What is Chemo Brain?
What is Chemo Brain?
After going through chemotherapy treatment, many people commiserate about a foggy-headed feeling that just doesn't seem to go away.
It's a phenomenon known by many patients as "chemo brain" or, as scientists refer to it, cancer-related cognitive dysfunction. It's the experience of undergoing a change in your cognitive ability linked to the diagnosis of cancer and its treatment, explains Sunita K. Patel, Ph.D., clinical neuropsychologist and assistant professor at City of Hope.
The most common changes include memory issues, difficulty paying attention or reacting quickly, such as coming up with the right word during a conversation, and problems concentrating.
Bane of the Brain
According to Patel, the reason this phenomenon is labeled chemo brain is because it was first attributed to the effects of chemotherapy drugs used to treat cancer. But, more recently, researchers have learned that about 20 to 30 percent of participants in studies that focused on cognitive dysfunction seem to have evidence of difficulties (on neurocognitive tests) after cancer diagnosis but prior to cancer treatments.
"Now the thinking is that it's mainly due to the chemotherapy, but it may also be due to the cancer itself," explains Patel. "Cancer has an effect on the immune system that leads to this chain reaction in the body, which can have an impact on the brain."
The research continues, Patel adds, and there's still much to learn. Some recent neuroimaging studies have shown visible changes in the brains of patients treated with chemotherapy. Areas of the brain that have to do with learning and memory seem to be the most affected, but the studies are still preliminary.
How to Cope
It's important to note that patients with any type of cancer may experience forgetfulness and foggy thinking. But the good news is that the symptoms will disappear over time in most people.
Patel recommends adopting practical coping strategies until the issues go away. If you're having trouble concentrating or remembering things, write everything down. Use memory aids like keeping your keys in the same place so you can always find them or using a calendar to track your appointments.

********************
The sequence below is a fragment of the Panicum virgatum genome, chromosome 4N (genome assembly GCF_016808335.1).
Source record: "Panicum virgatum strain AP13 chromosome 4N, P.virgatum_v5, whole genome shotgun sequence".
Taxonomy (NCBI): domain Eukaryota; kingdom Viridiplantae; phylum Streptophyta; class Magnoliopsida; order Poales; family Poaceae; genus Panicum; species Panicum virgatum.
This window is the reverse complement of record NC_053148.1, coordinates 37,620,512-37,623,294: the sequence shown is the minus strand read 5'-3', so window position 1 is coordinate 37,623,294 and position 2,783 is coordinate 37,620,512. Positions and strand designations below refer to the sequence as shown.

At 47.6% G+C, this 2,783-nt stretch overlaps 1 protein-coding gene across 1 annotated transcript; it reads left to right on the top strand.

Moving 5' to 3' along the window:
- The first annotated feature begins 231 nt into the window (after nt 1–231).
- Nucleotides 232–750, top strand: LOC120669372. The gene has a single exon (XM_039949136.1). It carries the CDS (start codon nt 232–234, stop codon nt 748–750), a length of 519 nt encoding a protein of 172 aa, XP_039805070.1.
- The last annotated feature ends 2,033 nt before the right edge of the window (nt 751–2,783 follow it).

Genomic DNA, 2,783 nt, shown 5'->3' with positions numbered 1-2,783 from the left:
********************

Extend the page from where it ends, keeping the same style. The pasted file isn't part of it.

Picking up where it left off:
Also, allow extra time to accomplish your errands and tasks, especially while in chemotherapy. "Don't become overwhelmed because you aren't functioning at your best," says Patel. "You're still healing, so use common sense about how much you can manage."
She adds that there's no concrete evidence that activities like crossword puzzles can improve memory and concentration. However, healthy habits might help; Patel emphasizes the importance of good nutrition, regular physical activity and adequate sleep.
"Your first line of defense is to be as physically healthy as you can be," she explains. "If you're physically healthy, you'll be more mentally able to handle cognitive tasks."
Patel emphasizes that most cases of chemo brain aren't severe. "The cognitive changes may feel substantial," she says, "but they're temporary and likely to be mild."
She stresses that if patients continue to have cognitive difficulties after several months to a year following the end of their cancer treatments, they should speak to their doctor about getting a comprehensive neuropsychological evaluation.
— Amy Lynn Smith
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